The most outstanding technical challenges I faced had to do with learning new technologies within a very short space and time. I just started learning WordPress when I got involved with VC4Africa but thanks to my Drupal proficiency, it only took a week to get up and running with WordPress. Buddypress being just another WordPress plugin was less of a hassle for me to crunch. Finally Unfuddle; this too was new but with a little assistance from Bill, the interface quickly became familiar.
Delivering on time and staying up to date with the rest of the team in other countries amidst unreliable and slow internet connections is a reality that was difficult for me to accept. Geeks in most parts of Africa will tell you this is what slows them down; the situation is improving in Cameroon though.
And front end publishing on BuddyPress is a major achievement, can you talk about how you tackled this?
Front end posting/publishing is a feature that we needed on the VC4Africa platform from day one but none of the existing plugins tackled the problem. I decided somewhere around the second round of development to develop a custom plugin I called [zippy post] to satisfy our front end publishing need for the VC4Africa platform. The plugin took four days to develop and most of the ideas I borrowed from another plugin [One Quick Post] which we had tested and was good but did not play well with the VC4Africa platform.
And I understand you might submit this and other contributions back to the BP community?
When I see the amount of work that has been done on Buddypress, and is given for free, I am moved to do the same i.e. give back to the community that has given so much to me. I desire therefore, with permission from the VC4Africa pioneers, that we’ll be able to contribute most of the custom codes including [Zippy Post] to the Wodpress/Buddypress community as I am certain that someone out there needs them.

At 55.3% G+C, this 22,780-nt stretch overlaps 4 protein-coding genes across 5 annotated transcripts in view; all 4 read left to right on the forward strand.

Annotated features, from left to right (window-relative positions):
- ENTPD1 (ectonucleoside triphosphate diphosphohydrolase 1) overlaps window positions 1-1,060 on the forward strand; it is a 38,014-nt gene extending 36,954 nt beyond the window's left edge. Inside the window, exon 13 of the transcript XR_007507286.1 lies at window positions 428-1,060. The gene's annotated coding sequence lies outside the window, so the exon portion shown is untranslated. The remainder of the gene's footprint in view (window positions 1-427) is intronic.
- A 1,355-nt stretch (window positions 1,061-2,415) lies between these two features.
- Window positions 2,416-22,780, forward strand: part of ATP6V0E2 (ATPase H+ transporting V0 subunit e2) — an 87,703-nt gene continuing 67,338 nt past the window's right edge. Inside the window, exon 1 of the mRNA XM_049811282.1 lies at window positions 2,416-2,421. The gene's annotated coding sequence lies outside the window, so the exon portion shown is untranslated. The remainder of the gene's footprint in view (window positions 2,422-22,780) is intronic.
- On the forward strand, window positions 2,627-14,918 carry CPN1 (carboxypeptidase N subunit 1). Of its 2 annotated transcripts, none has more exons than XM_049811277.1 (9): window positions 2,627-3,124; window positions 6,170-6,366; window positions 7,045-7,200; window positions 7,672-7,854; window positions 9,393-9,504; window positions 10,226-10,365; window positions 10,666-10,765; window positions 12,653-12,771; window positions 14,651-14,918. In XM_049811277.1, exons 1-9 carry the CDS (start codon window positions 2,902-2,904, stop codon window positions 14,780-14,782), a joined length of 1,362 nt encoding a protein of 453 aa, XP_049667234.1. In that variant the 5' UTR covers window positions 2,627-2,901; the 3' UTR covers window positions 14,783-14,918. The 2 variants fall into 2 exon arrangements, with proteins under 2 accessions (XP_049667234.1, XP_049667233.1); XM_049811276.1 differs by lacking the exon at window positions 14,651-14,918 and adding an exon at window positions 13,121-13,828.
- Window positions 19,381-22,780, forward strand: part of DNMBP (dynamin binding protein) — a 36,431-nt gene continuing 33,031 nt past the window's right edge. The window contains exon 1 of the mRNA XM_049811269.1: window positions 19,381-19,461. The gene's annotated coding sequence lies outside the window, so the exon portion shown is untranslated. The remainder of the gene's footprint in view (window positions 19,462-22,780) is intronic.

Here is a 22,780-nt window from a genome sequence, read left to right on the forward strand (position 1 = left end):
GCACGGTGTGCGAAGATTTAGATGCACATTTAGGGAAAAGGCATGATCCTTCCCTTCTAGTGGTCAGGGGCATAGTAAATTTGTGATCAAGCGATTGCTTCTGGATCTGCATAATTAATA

Valery, VC4Africa is an open source project and the fact that you can make this contribution is a huge milestone for us and our efforts to be part of the OS community. Hopefully we can make many more contributions down the road.
Rounding up, how do you look at the results of the site now that we are so far?
I have seen other sites offering similar services like the VC4Africa Platform but I must say, without equivocation, that the VC4Africa platform is the most outstanding and featured packed. I like everything about this platform from idea to site design and usability. We have been able to change WordPress/Buddypress from a not so good looking thing to one that is beautiful and much desired.
As it is said, no work in engineering is ever complete but I am proud we have something working; something for Africa for which Africa contributed.
What is for you the strength in this collaborative process?
Looking at the platform, it reminds me of what is possible when brains are put together. It was an exciting experience especially for me an African working with other Developers and Designers across the globe. It doesn’t matter where we are located or what time zones we are in.We can truly collaborate to achieve whatever we want to achieve (provided we want to) and the only imperfection or impossibility lies with us.
Anything else you think is interesting to add?
To all the crew I say bravo!!! I think it was a wonderful experience working with you all on the VC4Africa platform. It has taken us time and money to make this dream come alive and it is my fervent wish that our efforts yield good harvests. I shall continue to support VC4Africa any way I can provided resources permited. It has truly been a pleasure working on the project.